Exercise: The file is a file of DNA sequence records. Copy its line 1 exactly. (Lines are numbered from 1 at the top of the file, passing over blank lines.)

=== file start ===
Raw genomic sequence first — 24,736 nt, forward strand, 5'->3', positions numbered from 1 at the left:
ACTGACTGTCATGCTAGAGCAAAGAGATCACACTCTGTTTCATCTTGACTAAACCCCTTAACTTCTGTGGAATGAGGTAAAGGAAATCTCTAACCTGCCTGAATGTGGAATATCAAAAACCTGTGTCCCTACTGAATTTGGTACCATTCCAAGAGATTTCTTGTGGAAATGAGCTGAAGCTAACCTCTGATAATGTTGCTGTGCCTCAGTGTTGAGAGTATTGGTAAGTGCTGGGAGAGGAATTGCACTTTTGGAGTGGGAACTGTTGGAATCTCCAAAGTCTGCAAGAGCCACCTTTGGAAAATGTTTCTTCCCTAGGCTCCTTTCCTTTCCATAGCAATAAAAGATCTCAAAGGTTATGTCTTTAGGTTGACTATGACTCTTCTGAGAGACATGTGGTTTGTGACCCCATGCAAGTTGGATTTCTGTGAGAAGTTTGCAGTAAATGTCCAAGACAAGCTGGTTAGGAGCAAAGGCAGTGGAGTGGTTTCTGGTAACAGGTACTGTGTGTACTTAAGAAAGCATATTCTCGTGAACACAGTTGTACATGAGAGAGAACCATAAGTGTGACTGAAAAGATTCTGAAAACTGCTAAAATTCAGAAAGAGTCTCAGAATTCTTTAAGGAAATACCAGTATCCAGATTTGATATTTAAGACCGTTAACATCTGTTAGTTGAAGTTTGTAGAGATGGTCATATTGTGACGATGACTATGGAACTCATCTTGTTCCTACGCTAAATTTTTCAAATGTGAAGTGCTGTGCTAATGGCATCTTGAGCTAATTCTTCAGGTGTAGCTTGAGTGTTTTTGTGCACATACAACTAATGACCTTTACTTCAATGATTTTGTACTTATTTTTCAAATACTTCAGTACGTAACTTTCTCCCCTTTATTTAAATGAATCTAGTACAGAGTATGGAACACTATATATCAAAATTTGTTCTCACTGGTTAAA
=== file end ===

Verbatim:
Raw genomic sequence first — 24,736 nt, forward strand, 5'->3', positions numbered from 1 at the left: